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(covers information from several alternate timelines)
Racism is the belief that one race was inherently superior or inferior due to certain characteristics, be they physical (for example skin, eye, or hair color, or the genetic makeup of one's species) or cultural (such as a race's language, philosophy, religion, traditions, or level of technological development).
Racism on EarthEdit
Earth regions that experienced racism include the United States of America in the 19th and 20th centuries and Germany under the Nazi regime. (ENT: "Storm Front"; TOS: "Patterns of Force"; VOY: "The Killing Game")
Benny Russell faced racism in 1950s New York City when he attempted to get his story published in Incredible Tales magazine, as it had a black captain in command of a space station. Douglas Pabst imagined it would take fifty years or more from that point for the Human race to become colorblind (look beyond one's skin color). (DS9: "Far Beyond the Stars")
When Vic Fontaine's program was affected by the jack-in-the-box laid in it by programmer Felix, Benjamin Sisko admitted to Kasidy Yates that he eschewed the holo-program because he felt it ignored the suffering of African-Americans during the time period in which it was set. (DS9: "Badda-Bing, Badda-Bang")
The 23rd centuryEdit
In the 23rd century, the natives of the planet Cheron conducted a devastating war based solely on the racial differences of its inhabitants. While both races of their planet were half white and half black, the sides of their body which displayed those colors varied. As a result the ruling class, which was white on the left side and black on the right, suppressed the other race in which the coloration was reversed. By 2268, the racial campaign by the ruling class and rebellion by the oppressed had rendered the planet nearly uninhabitable. (TOS: "Let That Be Your Last Battlefield")
During the same century, as a result of his mixed Human/Vulcan heritage, Spock was the subject of constant discrimination, teasing, and ostracism during his youth by his full-Vulcan classmates, which apparently at least once descended into actual physical abuse; this could have been seen as racism. (TOS: "Journey to Babel"; TAS: "Yesteryear") This continued while Spock served on the USS Enterprise, during which Dr. Leonard McCoy referred to him, as, among other things: "pointy eared", "green blooded", and a "hobgoblin." This was done more due to McCoy's frustrations with Spock himself than any real dislike of the Vulcan people, and sometimes even as friendly jibes or even nicknames. While Spock generally appeared to be immune to the insults, one time Spock temporarily lost his emotional control and reacted with anger to McCoy's words, to the point of lifting McCoy up against the wall by his throat. (TOS: "All Our Yesterdays")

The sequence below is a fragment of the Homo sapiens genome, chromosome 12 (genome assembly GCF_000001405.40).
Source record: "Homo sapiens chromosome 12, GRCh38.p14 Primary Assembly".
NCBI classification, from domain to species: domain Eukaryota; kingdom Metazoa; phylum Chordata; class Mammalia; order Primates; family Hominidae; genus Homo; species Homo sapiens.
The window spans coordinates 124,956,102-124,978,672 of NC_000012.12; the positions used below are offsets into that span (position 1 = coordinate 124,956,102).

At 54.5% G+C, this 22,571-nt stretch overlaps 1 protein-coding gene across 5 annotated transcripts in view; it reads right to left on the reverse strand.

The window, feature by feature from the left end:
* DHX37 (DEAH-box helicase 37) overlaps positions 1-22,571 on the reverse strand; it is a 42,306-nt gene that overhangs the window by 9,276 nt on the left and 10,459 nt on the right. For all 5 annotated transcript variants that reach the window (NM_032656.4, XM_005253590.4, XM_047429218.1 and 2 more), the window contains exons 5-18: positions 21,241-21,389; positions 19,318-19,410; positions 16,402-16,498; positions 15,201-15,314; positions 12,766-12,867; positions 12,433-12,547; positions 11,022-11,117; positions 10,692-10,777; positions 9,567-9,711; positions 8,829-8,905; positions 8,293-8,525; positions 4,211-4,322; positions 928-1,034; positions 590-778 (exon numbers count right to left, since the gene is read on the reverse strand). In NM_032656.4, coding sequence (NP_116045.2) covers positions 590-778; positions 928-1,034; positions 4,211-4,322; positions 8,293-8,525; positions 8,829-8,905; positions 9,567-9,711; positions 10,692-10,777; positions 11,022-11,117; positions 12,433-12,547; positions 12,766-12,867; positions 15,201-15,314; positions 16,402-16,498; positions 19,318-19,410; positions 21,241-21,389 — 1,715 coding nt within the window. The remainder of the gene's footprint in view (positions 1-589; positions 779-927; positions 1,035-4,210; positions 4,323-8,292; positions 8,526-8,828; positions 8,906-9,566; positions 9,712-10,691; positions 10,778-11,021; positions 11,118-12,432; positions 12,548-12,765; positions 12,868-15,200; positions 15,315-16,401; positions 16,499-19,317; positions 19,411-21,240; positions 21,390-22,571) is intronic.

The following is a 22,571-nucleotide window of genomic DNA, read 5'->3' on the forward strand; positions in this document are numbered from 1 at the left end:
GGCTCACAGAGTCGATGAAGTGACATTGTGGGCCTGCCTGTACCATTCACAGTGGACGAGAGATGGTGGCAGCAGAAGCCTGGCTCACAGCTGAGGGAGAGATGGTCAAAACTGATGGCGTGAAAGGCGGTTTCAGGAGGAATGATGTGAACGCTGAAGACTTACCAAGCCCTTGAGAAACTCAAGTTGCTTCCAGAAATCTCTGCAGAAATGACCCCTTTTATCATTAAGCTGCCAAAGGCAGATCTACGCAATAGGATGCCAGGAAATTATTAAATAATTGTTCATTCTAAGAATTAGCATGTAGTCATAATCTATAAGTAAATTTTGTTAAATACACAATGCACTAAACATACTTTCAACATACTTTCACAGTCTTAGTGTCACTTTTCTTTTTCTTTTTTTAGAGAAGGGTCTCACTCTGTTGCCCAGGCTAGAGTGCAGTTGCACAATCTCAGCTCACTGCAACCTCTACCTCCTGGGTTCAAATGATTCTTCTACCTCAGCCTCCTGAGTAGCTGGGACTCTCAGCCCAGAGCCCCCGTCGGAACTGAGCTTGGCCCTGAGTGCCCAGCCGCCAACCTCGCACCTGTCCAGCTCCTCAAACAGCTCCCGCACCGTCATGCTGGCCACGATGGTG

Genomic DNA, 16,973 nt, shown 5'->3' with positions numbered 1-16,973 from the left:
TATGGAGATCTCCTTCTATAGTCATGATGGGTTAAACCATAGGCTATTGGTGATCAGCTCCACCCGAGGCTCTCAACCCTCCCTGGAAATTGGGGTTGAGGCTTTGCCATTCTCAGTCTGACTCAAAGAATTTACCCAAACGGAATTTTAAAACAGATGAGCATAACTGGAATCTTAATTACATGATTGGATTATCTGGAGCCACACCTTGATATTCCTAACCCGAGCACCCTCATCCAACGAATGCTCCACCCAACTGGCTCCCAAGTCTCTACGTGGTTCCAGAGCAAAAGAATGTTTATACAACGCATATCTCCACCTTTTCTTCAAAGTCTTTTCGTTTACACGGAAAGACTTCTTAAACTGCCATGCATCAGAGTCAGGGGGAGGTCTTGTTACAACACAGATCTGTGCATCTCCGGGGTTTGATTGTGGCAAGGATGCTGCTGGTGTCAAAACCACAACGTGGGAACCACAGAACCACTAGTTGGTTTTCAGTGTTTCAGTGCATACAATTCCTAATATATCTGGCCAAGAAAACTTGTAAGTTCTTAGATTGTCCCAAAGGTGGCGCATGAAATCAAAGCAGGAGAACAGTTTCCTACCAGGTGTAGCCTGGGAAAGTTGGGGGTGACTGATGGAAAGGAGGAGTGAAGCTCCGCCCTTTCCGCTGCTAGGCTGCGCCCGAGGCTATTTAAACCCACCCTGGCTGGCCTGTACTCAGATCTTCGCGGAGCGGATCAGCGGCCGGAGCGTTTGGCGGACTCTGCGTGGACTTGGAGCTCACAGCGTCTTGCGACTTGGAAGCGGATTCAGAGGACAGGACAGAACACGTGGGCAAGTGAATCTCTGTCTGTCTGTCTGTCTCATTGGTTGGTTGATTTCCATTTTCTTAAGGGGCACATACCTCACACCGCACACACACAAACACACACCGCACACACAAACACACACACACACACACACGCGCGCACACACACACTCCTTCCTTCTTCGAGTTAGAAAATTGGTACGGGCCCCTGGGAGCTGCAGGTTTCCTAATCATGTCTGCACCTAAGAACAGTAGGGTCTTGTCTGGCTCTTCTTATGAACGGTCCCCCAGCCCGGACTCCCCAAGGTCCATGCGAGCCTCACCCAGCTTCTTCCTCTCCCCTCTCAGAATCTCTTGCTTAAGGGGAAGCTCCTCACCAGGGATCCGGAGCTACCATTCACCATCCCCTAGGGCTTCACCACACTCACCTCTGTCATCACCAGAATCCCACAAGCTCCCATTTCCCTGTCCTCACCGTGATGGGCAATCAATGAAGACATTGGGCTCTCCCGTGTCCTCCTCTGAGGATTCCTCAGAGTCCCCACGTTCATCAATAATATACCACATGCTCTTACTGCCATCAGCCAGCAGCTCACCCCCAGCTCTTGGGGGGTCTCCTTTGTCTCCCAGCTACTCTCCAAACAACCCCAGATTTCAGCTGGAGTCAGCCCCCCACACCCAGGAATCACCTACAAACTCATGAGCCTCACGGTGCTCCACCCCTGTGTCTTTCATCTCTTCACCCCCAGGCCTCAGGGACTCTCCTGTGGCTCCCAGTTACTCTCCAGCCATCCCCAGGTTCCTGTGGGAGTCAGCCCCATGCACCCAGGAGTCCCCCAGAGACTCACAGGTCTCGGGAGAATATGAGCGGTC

Spock also suffered this discrimination in the alternate reality, during which his classmates repeatedly cajoled him and insulted both him and his parents in order to elicit an emotional response from him. This culminated in an incident on the bullies' 35th attempt in the alternate 2243, when Spock viciously attacked the ringleader of the bullies after they referred to his father as a "traitor" and his mother as a "Human whore". Spock was also discriminated against by the selecting committee of the Vulcan Science Academy, who congratulated him on overcoming the "disadvantage" of his mixed heritage and gaining entry to the academy despite that disadvantage. Upon hearing this, Spock deferred entry - making him the first Vulcan to do so (told of this fact, he replied that, as he wasn't truly Vulcan, this statistic was unaffected by his decision) - sarcastically and bitterly giving the chairman the customary Vulcan farewell "Live long, and prosper." (Star Trek)
When the Enterprise encountered a Romulan Bird-of-Prey that had been attacking Federation outposts, several members of the crew, most notably Lieutenant Stiles, expressed prejudiced feelings toward Romulans, growing out of the war between the Federation and the Romulans. When visual contact was made with the Romulan ship and it was discovered that, visually, Vulcans and Romulans looked very much alike, Stiles began expressing strong skepticism and outright hatred towards Spock. His disdain for Spock went so far that Captain Kirk had to reprimand him for his bigotry. (TOS: "Balance of Terror")
As the result of a seventy-year Cold War between the Federation and the Klingon Empire, many Humans were heavily racist and prejudiced against Klingons in the late-23rd century, including high-ranking Starfleet officers, like Captain Kirk and Admiral Cartwright. (Star Trek VI: The Undiscovered Country)
The 24th centuryEdit
Racism still existed in the 24th century among some Humans and Vulcans as seen with Lieutenant Commander Christopher Hobson and his attitude toward his commanding officer Data. Hobson felt an android was unfit to be a captain and suggested that certain other species were not "meant" for certain assignments, such as a Klingon being a counselor. (TNG: "Redemption II") Vulcans who held racist attitudes included Captain Solok, who believed that Vulcan crews were superior to all others in Starfleet, that Vulcans were inherently superior to Humans and other "emotionally handicapped" species, and that Humans made "inefficient" and "unprofessional" officers. (DS9: "Take Me Out to the Holosuite")
Many races held strong racist views against each other, mostly reminiscent of previous hostilities. Klingons and Romulans were generally antagonistic to each other. Most Bajorans were heavily prejudiced towards Cardassians as a consequence of the Occupation. Cardassians often felt the same. Many Federation personnel, who fought in the war against them were also heavily against Cardassians, including Miles O'Brien. (TNG: "The Neutral Zone", "The Wounded"; DS9: "Duet", "Tears of the Prophets")